Rostral migratory stream

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Brain: Rostral migratory stream
Acronym(s) RMS
NeuroLex ID birnlex_1702
(a) Head of a mouse showing the location of the brain and the rostral migratory stream, RMS (in red), along which newly generated neuroblasts migrate from the SVZ of the lateral ventricle into the olfactory bulb (OB). (b) The migration of newly generated neuroblasts begins at the lateral ventricle, continues along the RMS and terminates in the OB, where mature interneuron populations are generated. (c) Schematic based on electron microscopy showing the cytoarchitecture of the SVZ along the ventricle. Ependymal cells (gray) form a monolayer along the ventricle with astrocytes (green), neuroblasts (red) and transitory amplifying neuronal precursors (TAP) (purple) comprising the SVZ. (d) Schematic showing the migration of neuroblasts along the RMS. Astrocytes (green) ensheath the migrating neuroblasts (red) and are thought to restrict and contain the neuroblasts to their specific pathway. (e) Migrating neuroblasts enter the OB, migrate radially and give rise to granule or periglomerular cells.
From a paper by Jessica B Lennington, et al., 2003.[1]
Rostral migratory stream in the adult mouse brain. (A) New neurons born in the subventricular zone (SVZ) of the lateral ventricle (LV) migrate to the olfactory bulb (OB) through rostral migratory stream (RMS). The RMS tract is connected to sebependymal layer (SE), the central part of the OB. In the RMS, migrating the neuroblasts form chains and they are surrounded by glial tube. Within the RMS, parallel-running blood vessels provide additional scaffolds for migrating neuroblasts. (B, C) Double immunofluorescence labeling of migrating neuroblasts (red, DCX labeling) and glial tube (green, GFAP labeling) in the RMS. (B) shows parasagittal, and (C) shows coronal cut image. Abbreviations are: LV, lateral ventricle; CC, corpus callosum; Str, Stratum; A, type A neuroblasts; G, glial tube; V, blood vessels.
Adapted from a paper by Woong Sun, et al., 2010.[2]

The rostral migratory stream (RMS) is a specialized migratory route found in the brain of some animals along which neuronal precursors that originated in the subventricular zone (SVZ) of the brain migrate to reach the main olfactory bulb (OB). The importance of the RMS lies in its ability to refine and even change an animal's sensitivity to smells, which explains its importance and larger size in the rodent brain as compared to the human brain, as our olfactory sense is not as developed.[3] This pathway has been studied in the rodent, rabbit, and both the squirrel monkey and rhesus monkey.[4] When the neurons reach the OB they differentiate into GABAergic interneurons as they are integrated into either the granule cell layer or periglomerular layer.

Although it was originally believed that neurons could not regenerate in the adult brain, neurogenesis has been shown to occur in mammalian brains, including those of primates. However, neurogenesis is limited to the hippocampus and SVZ, and the RMS is one mechanism neurons use to relocate from these areas.[5]

Brief history[edit]

The RMS was named and discovered by J. Altman in 1969[6] using 3H-thymidine autoradiography in the rat brain. He traced the migration of labeled cells from the SVZ, which is situated throughout the lateral walls of the lateral ventricles, rostrally to the main olfactory bulb. He also quantitatively studied the effect of age on the size of the RMS. There is still some ongoing debate about the extent of the RMS and adult SVZ neurogenesis of new neurons in humans.[7]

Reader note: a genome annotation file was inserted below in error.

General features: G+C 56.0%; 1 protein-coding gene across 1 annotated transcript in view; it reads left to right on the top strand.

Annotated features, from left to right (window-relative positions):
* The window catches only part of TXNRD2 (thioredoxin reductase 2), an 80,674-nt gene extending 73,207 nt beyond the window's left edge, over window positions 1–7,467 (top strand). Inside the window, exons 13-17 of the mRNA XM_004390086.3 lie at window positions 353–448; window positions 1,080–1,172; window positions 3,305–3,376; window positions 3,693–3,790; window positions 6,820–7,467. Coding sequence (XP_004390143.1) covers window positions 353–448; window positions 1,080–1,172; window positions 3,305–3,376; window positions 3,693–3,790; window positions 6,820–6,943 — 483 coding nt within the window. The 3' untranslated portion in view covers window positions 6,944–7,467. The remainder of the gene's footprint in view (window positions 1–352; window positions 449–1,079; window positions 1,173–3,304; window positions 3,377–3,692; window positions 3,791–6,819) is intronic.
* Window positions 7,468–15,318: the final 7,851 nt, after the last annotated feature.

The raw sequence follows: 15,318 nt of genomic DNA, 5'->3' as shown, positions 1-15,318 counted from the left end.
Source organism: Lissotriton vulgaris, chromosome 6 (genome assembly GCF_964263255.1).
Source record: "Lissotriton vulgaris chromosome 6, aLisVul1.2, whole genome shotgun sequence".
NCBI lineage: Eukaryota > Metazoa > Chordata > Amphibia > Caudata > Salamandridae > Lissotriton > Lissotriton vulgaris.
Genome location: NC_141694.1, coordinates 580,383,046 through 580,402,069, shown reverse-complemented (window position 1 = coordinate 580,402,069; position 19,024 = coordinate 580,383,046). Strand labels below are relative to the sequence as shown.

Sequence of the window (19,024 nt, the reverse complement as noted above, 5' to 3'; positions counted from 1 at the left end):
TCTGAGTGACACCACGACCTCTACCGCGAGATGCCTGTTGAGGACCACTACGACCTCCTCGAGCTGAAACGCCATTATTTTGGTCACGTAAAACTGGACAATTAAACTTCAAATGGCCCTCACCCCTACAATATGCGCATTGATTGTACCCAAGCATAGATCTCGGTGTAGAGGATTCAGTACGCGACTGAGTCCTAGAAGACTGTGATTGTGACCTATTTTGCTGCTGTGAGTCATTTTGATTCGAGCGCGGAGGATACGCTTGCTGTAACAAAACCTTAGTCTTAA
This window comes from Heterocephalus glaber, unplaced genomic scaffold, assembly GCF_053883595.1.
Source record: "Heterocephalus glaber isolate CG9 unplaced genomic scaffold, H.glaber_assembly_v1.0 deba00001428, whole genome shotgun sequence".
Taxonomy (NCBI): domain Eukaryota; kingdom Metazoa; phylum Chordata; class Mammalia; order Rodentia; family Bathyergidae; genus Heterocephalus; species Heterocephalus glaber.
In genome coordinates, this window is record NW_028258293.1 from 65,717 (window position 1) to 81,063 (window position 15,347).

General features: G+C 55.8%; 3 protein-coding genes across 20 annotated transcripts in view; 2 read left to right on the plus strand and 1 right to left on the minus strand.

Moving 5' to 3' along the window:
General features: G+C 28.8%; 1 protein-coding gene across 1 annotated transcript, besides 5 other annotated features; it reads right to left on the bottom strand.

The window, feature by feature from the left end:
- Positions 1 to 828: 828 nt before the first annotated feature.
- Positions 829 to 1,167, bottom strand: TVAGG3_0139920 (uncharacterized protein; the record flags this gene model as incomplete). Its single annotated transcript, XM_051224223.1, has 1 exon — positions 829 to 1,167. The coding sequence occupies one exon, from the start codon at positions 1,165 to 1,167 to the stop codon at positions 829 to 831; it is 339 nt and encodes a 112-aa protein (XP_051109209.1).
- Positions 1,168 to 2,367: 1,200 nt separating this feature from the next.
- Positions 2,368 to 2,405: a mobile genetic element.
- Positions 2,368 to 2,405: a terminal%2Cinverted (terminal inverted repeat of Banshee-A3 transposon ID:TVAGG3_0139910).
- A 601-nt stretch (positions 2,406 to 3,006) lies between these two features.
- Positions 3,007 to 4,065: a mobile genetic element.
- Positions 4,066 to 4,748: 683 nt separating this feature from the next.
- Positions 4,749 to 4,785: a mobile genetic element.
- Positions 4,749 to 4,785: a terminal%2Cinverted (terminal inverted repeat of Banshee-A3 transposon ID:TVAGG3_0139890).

Cell biology[edit]

Vascular cells[edit]

Vascular cells are known to play a prominent role in regulating proliferation of adult neural precursors. In the adult subgranular zone (SGZ), dense clusters of dividing cells were found to be anatomically close to the vasculature, especially capillaries. Contacts between adult SVZ neuronal precursors and blood vessels are unusually permeable and frequently devoid of astrocyte and pericyte interferences, suggesting that blood-derived cues are gaining direct access to adult neural precursors and their progeny. The vasculature also provides the substrate for new neuron migration after injury in the adult striatum.[7] In the RMS, vascular cells are arranged parallel to the route of the migrating cells and provide a scaffolding. Glial cells are also associated with the blood vessels; communication between these cells may be important for RMS migration, for example, in BDNF (brain-derived neurotrophic factor), a growth factor that is thought to module RMS migration.[2]

Astrocytes[edit]

Astrocytes form gap junctions[8] and are closely associated with the vasculature and its basal lamina in the adult SVZ and subsequently in the RMS. They may serve as an interface to modulate influences of endothelial and circulation-derived factors as well as the availability of cytokines and growth factors in this system. In addition, astrocytes derived from the neurogenic hippocampus and SVZ, but not from the non-neurogenic spinal cord, promote proliferation and neuronal fate commitment of multipotent adult neural stem cells in culture, suggesting a role in the RMS. Astrocytes express a number of secreted and membrane-attached factors both in vitro and in vivo that are known to regulate proliferation and fate specification of adult neural precursors as well as neuronal migration, maturation, and synapse formation. In the adult SVZ, astrocytes express Robo receptors and regulate the rapid migration of SLIT1-expressing neuroblasts through the RMS. Additionally, it has been proposed that the neuroblasts themselves play a role in modulating the astrocytes through Slit-Robo interactions. In the absence of Slit, astrocytic processes do not align correctly, or create the "tubes", instead running across the migrating neurons.[9] Adult SVZ astrocytes also appear to release glutamate to regulate the survival of neuroblasts. Unique to the adult SVZ, ependymal cells lining the ventricular wall are in close association with neural precursors and their progeny, acting like a shield to protect the "neurogenic niche", a zone in which stem cells are retained after embryonic development for the production of new cells of the nervous system.[7][10]